Tag Archives: Shopping

Repair or Replace?

This past summer I had to make a very difficult decision:  repair or replace.  It’s a decision we face all the time.  Sometimes it’s an easy decision to repair, such as when you lose a button off a shirt, or a screw falls out from your glasses.  These repairs are very easy and inexpensive.  Most people can do these repairs themselves.  Sometimes it’s an easy decision to replace, such as when your cell phone charging cord stops working or your toaster won’t toast any more.  These things would be difficult to repair but replacing them is very inexpensive.

Things get more challenging when a repair is very expensive and a replacement would be even more expensive.  Like when your refrigerator stops working, or your laptop gives you the black screen of death.  In my case it was my trusty Subaru.  It was a 2004 Forester with nearly 170,000 miles on it.  Repairs to get it through inspection would have cost about $1,000.  That’s just shy of the value of the car. And within the next two years, two more scheduled maintenance issues would be at least another $1,500.  If I just drove it around town, I may have made the decision to repair.  But that was my camping car—the one I use to tow my teardrop camper to music festivals near and far.  At the time I had a trip to Wisconsin only a few weeks away.  The thought of being stranded in some random part of the flatlands of the Midwest with no way to tow my camper because something else went wrong on my ailing Subaru was just too much for me.  I started shopping.

I was not financially prepared to buy a car.  All I had for a down payment was my ailing trade-in and a few hundred from my savings.  And I had very specific needs as the replacement needed to be towing my camper within a short time.  I knew immediately that I wanted a Subaru Outback, and my price range limited me to a used car between 4 and 8 years old.  I scoured both the local dealerships and the Internet.  I test drove a few Outbacks that would stretch my budget too far.  I made a list ranking the cars that were in play as possibilities.  I made a spreadsheet listing the pros and cons of each car in the running.  And I found perfection at a Honda dealership near Pittsburgh.  A 2012 Subaru Outback, with a trailer hitch already installed, in the color my husband preferred, with a moonroof as a bonus.  And it had less than 60,000 miles on it.  Smack dab in the middle of my price range.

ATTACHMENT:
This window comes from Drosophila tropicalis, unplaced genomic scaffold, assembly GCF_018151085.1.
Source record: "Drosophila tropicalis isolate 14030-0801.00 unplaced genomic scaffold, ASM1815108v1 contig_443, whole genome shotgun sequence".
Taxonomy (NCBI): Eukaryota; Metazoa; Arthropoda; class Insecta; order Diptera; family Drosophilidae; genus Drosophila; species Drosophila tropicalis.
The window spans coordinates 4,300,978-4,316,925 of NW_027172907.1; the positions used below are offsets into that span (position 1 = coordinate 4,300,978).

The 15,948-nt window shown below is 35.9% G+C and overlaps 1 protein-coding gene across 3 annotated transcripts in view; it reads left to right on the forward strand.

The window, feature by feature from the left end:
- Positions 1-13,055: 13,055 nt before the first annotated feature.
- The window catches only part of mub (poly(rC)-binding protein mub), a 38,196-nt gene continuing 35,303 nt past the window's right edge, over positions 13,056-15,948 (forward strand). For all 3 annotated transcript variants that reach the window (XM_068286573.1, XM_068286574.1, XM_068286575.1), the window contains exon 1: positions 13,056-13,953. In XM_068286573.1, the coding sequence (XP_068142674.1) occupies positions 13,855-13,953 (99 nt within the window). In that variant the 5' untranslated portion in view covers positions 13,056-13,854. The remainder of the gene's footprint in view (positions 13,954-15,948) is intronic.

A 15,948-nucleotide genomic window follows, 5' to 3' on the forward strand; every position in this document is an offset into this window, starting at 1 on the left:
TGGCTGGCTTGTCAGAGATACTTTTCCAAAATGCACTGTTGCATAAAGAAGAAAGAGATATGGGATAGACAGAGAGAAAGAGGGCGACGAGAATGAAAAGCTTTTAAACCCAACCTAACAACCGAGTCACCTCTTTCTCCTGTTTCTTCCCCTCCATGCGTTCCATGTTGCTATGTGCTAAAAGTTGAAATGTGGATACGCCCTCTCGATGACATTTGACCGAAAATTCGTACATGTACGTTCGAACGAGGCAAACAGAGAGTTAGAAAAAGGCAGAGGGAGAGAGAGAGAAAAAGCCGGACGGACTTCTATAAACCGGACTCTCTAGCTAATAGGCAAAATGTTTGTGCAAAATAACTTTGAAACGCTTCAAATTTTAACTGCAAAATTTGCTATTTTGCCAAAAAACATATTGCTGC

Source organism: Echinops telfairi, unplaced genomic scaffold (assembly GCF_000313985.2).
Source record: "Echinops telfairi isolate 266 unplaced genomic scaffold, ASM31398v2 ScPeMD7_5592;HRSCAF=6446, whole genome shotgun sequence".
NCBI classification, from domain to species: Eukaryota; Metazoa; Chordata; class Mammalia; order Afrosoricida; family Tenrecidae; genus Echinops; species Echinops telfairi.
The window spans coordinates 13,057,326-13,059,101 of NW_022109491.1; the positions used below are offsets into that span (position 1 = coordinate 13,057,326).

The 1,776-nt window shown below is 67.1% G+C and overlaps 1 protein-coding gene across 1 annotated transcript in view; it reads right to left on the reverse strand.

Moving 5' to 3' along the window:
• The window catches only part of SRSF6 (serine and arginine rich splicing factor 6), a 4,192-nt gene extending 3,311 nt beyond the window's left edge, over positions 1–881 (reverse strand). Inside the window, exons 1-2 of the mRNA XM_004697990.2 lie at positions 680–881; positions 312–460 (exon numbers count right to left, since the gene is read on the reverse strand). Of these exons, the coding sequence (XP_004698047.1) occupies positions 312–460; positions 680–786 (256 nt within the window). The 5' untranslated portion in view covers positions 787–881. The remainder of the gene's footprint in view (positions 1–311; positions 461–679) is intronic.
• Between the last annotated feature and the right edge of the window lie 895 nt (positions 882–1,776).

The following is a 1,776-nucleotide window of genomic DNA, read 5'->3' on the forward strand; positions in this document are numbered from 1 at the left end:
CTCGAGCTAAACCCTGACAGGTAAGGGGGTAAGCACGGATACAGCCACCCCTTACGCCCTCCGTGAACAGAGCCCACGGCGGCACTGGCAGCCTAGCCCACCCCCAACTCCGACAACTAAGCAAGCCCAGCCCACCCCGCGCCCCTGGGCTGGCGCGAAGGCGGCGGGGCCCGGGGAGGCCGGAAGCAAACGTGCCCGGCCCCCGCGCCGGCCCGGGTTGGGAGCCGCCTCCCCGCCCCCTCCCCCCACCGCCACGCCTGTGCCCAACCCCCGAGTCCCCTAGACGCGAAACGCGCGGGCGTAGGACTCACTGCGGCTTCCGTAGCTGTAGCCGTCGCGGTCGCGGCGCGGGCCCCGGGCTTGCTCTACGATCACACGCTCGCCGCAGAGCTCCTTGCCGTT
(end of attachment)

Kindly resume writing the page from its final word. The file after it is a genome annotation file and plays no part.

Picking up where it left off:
I didn’t get the best deal on financing because I was pressed for time.  I had to rely on the dealership to help me get a loan on the spot.  I’m currently in the process of refinancing that loan with my credit union, which will lower my interest rate by more than 2%.  Yes…you can refinance car loans.  Keep that in mind if you ever feel like your car loan isn’t your best deal.

Am I happy about the fact that I now have a car payment?  No way.  Am I happy that I now have a reliable car in great condition that will likely carry me through the next 8 years?  Absolutely!  It’s sometimes a very difficult decision, whether to repair or replace.  But I’m feeling confident that I made the right choice.

A Trio of Thanksgiving Tips

The week of Thanksgiving is an abundance of riches when it comes to topics for financial bloggers.  Travel…food…shopping.  These three things are all at the front of my mind and I’m having a hard time deciding.  So this week, you get a three-for-one.